At the end of the last post we were heading up the Trans-Lab highway towards Cartwright.
We had been riding in a cold wet drizzle which turned into a pretty steady rain prior to Port Hope Simpson, where we took a break, dried out, warmed up, and decided to continue on to Cartwright.
The weather cleared a little on the way, and in some spots the pot-hole laden, washboard surfaced Trans-Lab actually became smooth and fast.
Jeff and I found ourselves exceeding the speed limit by a factor of 2, and I gotta admit, 160 kmh on a gravel surface is an adrenaline shot all of it’s own (just kidding, we weren’t really speeding 😉 )
Maintaining that pace was not an option, and the road quickly slowed us back down to a less intense, and therefore colder, pace. When your blood’s up, you just don’t feel the cold as much, but 70 kmh on the Trans-Lab does not quite create the same adrenaline boost.
The temperature continued to hover around 7 degrees Celsius, and more rain began to fall just outside of Cartwright. We pulled into town at about 6:00 pm and made our way over to the only motel in town – a small affair offering 6 rooms, with a small restaurant/community hall attached.
We made our way into the restaurant, barely able to walk, our muscles and joints so stiff from the cold, and it was at this point that we kind of knew we weren’t in Kansas anymore.
There were 2 people in front of us waiting to pay a cheque at the bar, and it appeared that the cashier/cook/waitress/hostess was also the front desk person for the motel, so we waited quietly, hoping to be enjoying a hot shower in mere minutes.
A full 15 minutes later, she still had not even acknowledged our presence in her fine establishment.
Jeff, Mike and I were exchanging glances with each other, the universal language of what-the-fuck expressed on our faces, and I began to listen intently for the sound of banjo music playing nearby.
I eventually took my boots off, lay my jacket, helmet and gloves across an unused table near the pool table, and proceeded to sit-out the wait.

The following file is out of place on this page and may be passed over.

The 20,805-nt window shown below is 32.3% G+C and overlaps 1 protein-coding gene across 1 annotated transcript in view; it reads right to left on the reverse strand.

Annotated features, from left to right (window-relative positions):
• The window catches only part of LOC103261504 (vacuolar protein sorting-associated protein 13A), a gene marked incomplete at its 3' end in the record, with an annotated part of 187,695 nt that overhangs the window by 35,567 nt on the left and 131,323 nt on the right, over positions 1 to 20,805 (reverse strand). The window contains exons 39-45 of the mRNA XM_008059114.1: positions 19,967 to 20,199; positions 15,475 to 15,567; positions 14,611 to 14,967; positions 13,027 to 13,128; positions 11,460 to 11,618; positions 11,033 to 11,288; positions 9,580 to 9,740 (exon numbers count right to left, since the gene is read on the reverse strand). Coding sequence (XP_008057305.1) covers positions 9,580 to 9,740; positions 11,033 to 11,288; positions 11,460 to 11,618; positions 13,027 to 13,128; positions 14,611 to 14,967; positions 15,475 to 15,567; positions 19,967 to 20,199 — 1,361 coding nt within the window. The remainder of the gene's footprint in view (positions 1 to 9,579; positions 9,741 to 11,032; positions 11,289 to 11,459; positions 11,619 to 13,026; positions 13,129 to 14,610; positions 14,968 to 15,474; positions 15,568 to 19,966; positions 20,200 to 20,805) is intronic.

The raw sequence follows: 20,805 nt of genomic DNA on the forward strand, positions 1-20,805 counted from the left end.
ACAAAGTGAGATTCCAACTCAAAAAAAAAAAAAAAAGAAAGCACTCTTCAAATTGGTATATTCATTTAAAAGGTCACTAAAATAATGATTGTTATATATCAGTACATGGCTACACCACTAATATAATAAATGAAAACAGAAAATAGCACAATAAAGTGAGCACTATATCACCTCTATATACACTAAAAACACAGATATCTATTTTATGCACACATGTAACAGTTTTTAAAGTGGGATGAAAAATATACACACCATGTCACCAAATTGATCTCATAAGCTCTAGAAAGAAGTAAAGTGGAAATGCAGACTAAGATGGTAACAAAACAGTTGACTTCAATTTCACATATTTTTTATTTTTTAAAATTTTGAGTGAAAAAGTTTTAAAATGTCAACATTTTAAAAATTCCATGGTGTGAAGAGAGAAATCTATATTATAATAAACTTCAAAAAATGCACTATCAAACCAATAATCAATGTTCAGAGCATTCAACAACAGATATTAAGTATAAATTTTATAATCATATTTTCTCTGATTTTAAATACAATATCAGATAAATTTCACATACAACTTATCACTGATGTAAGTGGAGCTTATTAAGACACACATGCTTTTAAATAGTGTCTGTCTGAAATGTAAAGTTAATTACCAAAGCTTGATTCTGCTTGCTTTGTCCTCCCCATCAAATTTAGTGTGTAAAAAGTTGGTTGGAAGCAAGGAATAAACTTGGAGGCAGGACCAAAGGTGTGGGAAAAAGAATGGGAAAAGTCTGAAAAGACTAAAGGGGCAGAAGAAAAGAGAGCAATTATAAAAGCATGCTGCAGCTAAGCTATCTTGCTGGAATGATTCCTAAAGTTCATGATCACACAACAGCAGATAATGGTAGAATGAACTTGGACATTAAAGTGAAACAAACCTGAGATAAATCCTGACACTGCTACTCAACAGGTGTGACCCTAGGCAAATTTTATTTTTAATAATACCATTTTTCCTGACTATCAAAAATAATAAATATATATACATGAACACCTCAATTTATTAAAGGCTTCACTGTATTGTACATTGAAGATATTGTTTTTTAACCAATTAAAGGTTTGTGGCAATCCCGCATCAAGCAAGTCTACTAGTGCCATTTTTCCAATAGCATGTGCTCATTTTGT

That took another 5 minutes, and then, lo and behold, the less than jovial lady behind the cash deigned to glance in our direction.
“Got any rooms? We would like 2 if possible” Jeff asked with a hopeful smile.
“No, we’re full up” she said.
This is a town of 500 people on a good day. With absolutely nothing – zero – nada – to attract visitors except for the fact that once you’ve been there, you can say you’ve been there. It was originally settled in 1775 as a fishing and fur-trading post and has struggled to eke out an existence ever since. It survives now mainly as a shipping post for the receiving and distribution of goods to the north Labrador coast.
There is no cell-phone service to be had, and there is literally nothing ‘touristy’ to do here. Well, except maybe fish, or go out sea-kayaking. But you sure as heck don’t have to come to Cartwright to do either of those things!
Which begged the question “what the sam hell was going on in Cartwright that caused enough people ‘from away’ to converge on this tiny little Atlantic outpost that there was not a single vacant room to be had?!?!?” – even if that only meant a handful of people!
Well, it seems that we had picked a poor weekend to arrive in Cartwright.
The worst in 25 years, to be exact.
Because we happened to show up on the day of the big 25th anniversary of the Henry Gordon Academy – Cartwright’s one and only school.
Which, in and of itself, is probably a big event for Cartwright and on any other occasion, I too may have been kind of excited by the notion. Instead, I was cold, hungry, tired and without prospects for a good night’s sleep in town.
We decided to order some food and weigh our options.
And then, in walked a road-weary couple, taking seats at the table next to ours.
Being tired and weary ourselves, we were less than subtle about how our current situation had left us feeling. I mean, we had been riding for 8 hours or so – most of that in a cold, energy-sapping rain. We were stiff, sore, and without a warm place to stay. Setting up our tents and sleeping in the rain was not #1 on our list of favourite things to ponder at this point, however we had resigned ourselves to doing just that.
The couple at the next table simply chimed in.
“You need a place to stay?”
“Actually yes, we do” came the unified response.
“We came in yesterday afternoon and had the same problem. Town’s all booked up – all 6 rooms, hahaha!”
We explained that we had been made aware of our unfortunate timing of coming to Cartwright by the uber-pleasant lady at the cash.
“Yeah, not as friendly here, we noticed that too. My name is Paul, this is my wife Rolly and Chiclet is in the trailer.”
We exchanged introductions, and explained that we were on a lengthy motorcycle tour of Canada’s east coast which we were just wrapping up by riding the Trans-Labrador Highway while making our way home to Ottawa.
“Oh, we just left the Ottawa area ourselves. Rolly has family in Chesterville, so we stopped to visit along the way”.
“Really?” I said. “My sister lives in Chesterville.”
“Oh, well maybe you know my sister, Joan?” Rolly offered. “She works in the kitchen of the retirement home.”
The world just got a hell of a lot smaller.
“Oh my god, Joanie, at Garden Villas” I exclaimed. “Of course I know Joanie!”